Botanist English, discoverer of the nucleus cell, drive of the natural system of plant taxonomy and discoverer of the so-called Brownian motion.
He was born in Montrose, Scotland, December 21, 1773 and died in London in 1858. He was educated at the Marischal College, in Aberdeen, and studied medicine at the University of Edinburgh. For some time he alternated his scientific work with care for patients, and after working for some years as a physician in the army, then took a journey of exploration that was to Australia in 1801, and was very attractive for a botanical. In within three weeks it collected more than 500 specimens of different species of plants, most unknown in Europe at the beginning of the 19th century, and on his return to England, after four years, brought about 4,000 species of different plants; a further and more detailed study allowed him to appoint some 140 new genre.
His works contributed enormously to the acceptance of the binomial nomenclature of Linnaeus. (See biological nomenclature the taxonomy voice).He also was the first who established the differences between Angiosperm plants and Gymnosperms, with a strict study of sexual processes of the plant top; It was also the first to indicate the lack of carpelares wraps in Gymnosperms and developed a classification that has lasted until the present day. To him is due the end of cell nucleus, discovered in the epidermis of orchids in 1831; but their biological significance did not manifest until at the end of the century XIX Strasburger, Bütschli and others discovered that the nuclei are divided as makes it the entire cell with the cell division process mitosis. Chromosomes, the hereditary material of the cell, were not investigated until 1874, by Waldeyer, and in 1884, it was discovered that these were in the core.
Brown also determined the importance of the study of the grain of pollen for the classification of plants, and in microscopic observations (1827) saw the grains of pollen from the plant Clarkia pulchella suspended in water moving randomly, changing direction and without ceasing. It became clear, therefore, the disordered nature of the movements of small particles suspended in a liquid medium, but could not give a satisfactory explanation to this type of movement, known as Brownian motion. This movement also occurs in Colloids and is a consequence of the continuing clash of these particles with the molecules of the liquid. The theoretical explanation of this phenomenon was given by Albert Einstein in 1905 and verified experimentally by the quimico-fisico Jean Baptiste Perrin.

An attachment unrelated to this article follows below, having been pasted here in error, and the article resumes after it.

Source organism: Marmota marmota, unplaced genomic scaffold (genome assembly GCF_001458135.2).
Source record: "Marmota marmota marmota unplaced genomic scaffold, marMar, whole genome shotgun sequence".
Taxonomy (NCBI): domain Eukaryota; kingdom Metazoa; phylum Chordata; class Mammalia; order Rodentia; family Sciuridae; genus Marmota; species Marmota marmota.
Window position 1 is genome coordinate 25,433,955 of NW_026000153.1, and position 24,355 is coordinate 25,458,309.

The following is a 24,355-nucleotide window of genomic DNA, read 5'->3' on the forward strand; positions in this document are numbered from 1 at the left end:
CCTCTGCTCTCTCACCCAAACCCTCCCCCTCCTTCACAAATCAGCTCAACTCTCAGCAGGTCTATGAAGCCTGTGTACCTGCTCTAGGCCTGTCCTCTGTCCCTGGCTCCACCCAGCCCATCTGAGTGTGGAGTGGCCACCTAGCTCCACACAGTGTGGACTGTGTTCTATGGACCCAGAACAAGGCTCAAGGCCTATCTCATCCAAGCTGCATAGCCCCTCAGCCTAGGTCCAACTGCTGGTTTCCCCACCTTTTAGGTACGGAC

Its proven worth of scientific, as well as its excellent relations with the European scientific community (was close friend of Alexander von Humboldt, among others) were worth to him the appointment of librarian at the Linnean Society of London, which became President from 1849 until 1853. From 1810 he was librarian and botanist Sir Joseph Banks, who inherited the use of his library and his Herbarium. When these assets were transferred to the British Museum he acted as supervisor, and when the Botany Department of the Museum was established in 1835, Brown was appointed supervisor of the existing collections, who served until his death.
His main works are Prodromus Florae Novae Hollandiae et insulae Van Diemen (1810), where exhibits its observations about the Botany of the southern lands. Botanicarum facile princeps (1827), which describes the differences between Angiosperms and Gymnosperms; and A Brief Account of Microscopical Observations (1827), written in a pamphlet, unpublished, where he explains his microscopic observations of Brownian motion.